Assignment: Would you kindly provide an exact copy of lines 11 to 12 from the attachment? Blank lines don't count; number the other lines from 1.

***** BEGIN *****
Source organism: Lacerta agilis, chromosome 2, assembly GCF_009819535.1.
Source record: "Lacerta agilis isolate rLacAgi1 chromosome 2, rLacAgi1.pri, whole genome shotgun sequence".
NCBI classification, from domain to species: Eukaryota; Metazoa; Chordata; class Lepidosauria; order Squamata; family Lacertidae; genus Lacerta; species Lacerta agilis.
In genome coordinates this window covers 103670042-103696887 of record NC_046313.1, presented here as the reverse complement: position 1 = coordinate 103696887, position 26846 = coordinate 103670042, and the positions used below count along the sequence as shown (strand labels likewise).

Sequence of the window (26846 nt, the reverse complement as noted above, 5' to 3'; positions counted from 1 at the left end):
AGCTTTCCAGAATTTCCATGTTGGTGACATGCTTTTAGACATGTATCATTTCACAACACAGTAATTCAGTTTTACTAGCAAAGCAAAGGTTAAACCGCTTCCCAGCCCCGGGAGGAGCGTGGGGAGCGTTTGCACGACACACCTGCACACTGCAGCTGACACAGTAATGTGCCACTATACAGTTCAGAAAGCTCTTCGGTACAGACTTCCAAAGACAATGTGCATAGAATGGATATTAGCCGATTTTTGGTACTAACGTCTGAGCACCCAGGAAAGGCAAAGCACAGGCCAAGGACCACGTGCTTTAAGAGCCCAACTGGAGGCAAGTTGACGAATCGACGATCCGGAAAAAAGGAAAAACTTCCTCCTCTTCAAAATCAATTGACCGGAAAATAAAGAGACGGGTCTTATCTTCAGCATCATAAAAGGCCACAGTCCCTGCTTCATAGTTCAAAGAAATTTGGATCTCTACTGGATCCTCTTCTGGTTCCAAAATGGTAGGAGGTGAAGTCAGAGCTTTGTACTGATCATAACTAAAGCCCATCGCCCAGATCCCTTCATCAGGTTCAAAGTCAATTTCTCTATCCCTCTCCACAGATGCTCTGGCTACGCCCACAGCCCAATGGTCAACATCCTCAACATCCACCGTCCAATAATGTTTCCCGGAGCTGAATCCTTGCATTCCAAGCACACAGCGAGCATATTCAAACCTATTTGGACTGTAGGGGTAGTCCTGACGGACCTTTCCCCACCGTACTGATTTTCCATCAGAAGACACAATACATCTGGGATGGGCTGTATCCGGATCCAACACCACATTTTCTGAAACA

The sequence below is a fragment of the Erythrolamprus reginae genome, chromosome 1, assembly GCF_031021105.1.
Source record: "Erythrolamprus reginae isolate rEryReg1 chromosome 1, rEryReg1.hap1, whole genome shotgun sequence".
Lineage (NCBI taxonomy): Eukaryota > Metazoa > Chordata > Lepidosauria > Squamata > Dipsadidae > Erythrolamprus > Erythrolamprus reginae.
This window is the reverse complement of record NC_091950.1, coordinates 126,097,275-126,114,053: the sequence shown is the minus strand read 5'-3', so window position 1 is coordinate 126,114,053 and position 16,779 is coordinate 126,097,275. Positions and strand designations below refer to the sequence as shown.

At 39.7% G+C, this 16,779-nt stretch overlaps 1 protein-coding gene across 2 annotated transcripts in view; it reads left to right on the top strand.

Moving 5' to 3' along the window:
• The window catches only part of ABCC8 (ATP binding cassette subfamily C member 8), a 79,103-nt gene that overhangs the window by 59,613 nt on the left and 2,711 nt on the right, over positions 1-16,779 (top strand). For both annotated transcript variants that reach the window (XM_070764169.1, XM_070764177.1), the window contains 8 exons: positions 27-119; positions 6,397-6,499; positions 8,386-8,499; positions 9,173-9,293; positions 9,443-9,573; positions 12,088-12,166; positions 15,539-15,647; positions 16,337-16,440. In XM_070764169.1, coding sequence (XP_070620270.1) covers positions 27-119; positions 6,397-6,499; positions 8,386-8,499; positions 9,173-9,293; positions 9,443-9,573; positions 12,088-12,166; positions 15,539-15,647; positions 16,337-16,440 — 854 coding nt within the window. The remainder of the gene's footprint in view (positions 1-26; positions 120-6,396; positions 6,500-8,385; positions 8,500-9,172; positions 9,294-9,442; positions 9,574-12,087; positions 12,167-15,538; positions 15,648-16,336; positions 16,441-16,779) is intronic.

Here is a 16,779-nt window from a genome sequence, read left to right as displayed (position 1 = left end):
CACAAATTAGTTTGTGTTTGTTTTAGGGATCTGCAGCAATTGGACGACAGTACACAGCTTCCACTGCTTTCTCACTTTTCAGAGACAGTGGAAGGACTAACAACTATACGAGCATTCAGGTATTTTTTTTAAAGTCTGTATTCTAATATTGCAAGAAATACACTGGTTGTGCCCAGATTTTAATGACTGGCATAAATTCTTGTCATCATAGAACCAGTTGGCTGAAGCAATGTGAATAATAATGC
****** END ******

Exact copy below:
At 39.7% G+C, this 16,779-nt stretch overlaps 1 protein-coding gene across 2 annotated transcripts in view; it reads left to right on the top strand.

Moving 5' to 3' along the window: